The loan cyclist of SE7

Here’s a sentence I never thought I’d type. I’ve got the cycling bug.

Seriously. It all started a couple of months back, when I gave a Boris bike a spin and pronounced it good. I did the Skyride, and a couple of weeks ago managed to pedal from the South Bank to Lancaster Gate, before seeing the traffic on the Bayswater Road and thinking: “Nope.”

Then I had an e-mail from a regular reader of this blog. Sven Ellis had a spare cycle in his garage. Did I fancy borrowing it for a while to see how I did? A little thought, and a big answer – YES.

Here it is – my borrowed bike. A few rubber bands for cycle clips and a quick practice outside Sven’s house, and away I went. Finding myself huffing and puffing after climbing the (very) short hill to my house, I wondered… was this going to work?

I’ve had it for a couple of weeks now, and I’m getting hooked. Strangely, it’s helped transform one of the most mundane things in my life – a traipse to the shops – into a handy bit of exercise, a side effect I wasn’t expecting. I’m now only having to pause once when I climb the hill heading towards Blackheath – although Greenwich Park’s hill remains a bit daunting.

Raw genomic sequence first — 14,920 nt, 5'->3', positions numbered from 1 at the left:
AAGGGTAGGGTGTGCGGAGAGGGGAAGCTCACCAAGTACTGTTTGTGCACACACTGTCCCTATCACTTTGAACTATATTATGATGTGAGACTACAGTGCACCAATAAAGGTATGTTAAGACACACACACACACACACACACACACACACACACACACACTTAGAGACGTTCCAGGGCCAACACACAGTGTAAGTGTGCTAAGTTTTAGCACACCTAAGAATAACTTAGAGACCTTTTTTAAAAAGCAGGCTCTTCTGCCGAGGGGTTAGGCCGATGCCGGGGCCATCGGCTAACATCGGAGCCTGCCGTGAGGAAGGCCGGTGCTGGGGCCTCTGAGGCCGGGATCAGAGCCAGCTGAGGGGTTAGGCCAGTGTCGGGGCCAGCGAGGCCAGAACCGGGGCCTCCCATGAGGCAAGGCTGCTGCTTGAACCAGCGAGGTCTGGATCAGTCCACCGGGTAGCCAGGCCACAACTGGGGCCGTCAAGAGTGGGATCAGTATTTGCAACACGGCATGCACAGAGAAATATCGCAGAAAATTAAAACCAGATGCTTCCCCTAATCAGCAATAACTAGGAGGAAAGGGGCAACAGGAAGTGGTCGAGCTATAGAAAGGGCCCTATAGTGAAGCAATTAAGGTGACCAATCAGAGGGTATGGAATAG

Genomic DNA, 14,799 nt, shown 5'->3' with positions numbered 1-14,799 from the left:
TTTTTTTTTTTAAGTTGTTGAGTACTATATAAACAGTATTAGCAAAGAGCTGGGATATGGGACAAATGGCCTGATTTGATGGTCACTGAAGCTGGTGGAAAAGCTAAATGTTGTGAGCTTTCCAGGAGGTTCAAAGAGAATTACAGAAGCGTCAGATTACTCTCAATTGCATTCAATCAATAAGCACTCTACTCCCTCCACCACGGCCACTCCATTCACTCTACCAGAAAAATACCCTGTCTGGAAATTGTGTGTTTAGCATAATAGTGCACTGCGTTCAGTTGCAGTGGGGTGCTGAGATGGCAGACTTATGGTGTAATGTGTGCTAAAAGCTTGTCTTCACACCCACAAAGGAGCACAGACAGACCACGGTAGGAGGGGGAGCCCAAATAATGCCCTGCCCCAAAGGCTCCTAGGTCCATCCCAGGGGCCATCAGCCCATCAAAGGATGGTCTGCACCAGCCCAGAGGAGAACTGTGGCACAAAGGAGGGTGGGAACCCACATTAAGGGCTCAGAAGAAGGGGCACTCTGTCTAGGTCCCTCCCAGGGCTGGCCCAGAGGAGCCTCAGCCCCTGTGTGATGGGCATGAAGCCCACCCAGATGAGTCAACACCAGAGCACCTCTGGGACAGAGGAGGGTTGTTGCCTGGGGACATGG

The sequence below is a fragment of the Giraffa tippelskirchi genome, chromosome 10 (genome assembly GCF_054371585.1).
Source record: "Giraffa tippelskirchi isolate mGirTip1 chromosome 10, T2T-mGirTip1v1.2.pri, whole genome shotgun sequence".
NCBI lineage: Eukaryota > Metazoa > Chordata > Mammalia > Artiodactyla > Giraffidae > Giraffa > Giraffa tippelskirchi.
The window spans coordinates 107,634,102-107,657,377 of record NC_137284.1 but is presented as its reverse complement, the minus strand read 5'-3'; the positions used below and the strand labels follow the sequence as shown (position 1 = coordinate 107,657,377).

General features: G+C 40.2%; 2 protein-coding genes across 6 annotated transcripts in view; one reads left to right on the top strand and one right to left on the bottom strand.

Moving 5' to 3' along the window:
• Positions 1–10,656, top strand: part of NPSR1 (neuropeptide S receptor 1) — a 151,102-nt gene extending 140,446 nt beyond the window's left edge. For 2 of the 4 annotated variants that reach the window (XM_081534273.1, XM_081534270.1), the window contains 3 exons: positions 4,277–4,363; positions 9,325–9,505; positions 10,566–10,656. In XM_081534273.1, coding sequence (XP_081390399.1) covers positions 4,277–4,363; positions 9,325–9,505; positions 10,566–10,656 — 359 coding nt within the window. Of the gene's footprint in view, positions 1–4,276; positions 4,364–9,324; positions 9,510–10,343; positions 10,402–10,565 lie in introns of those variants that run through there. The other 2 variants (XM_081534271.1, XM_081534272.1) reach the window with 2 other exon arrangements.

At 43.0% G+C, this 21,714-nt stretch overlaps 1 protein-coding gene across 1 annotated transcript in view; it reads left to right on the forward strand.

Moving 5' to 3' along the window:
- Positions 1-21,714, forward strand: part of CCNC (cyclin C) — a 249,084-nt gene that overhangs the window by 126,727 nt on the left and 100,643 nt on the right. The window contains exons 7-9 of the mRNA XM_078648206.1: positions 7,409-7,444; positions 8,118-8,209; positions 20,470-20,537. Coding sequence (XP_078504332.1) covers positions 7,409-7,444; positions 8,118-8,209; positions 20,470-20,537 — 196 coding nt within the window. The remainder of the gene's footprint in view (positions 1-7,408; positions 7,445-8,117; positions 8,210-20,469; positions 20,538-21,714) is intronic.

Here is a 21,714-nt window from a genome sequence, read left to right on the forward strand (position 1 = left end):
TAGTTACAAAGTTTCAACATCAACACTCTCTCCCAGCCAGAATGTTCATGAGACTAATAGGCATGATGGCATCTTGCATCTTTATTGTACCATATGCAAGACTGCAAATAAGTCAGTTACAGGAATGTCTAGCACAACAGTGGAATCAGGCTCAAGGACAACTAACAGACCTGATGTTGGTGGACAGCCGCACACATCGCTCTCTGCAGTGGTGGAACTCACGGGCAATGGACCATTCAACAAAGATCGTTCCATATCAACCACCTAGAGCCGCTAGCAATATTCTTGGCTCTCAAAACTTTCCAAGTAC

As for the reason I was thinking of getting a bike – for longer jaunts around the area – I’m enjoying those too. Last week, during summer’s last knockings, I took the bike on the train to Slade Green and rode it home on the riverside path – a pleasure apart from a difficult gravelly stretch through Crayford Marshes. Right on my doorstep, the cycle path from the Millennium Dome to the Thames Barrier provides two and a quarter miles to revel in, whether you’re pumping away trying to get up some speed or just pootling along taking in the riverside views. I was inspired to visit Lee’s beautiful Manor House Gardens thanks to having the bike – which resulted in me taking the wonderful Waterlink Way from Ladywell Fields down to Beckenham Place Park.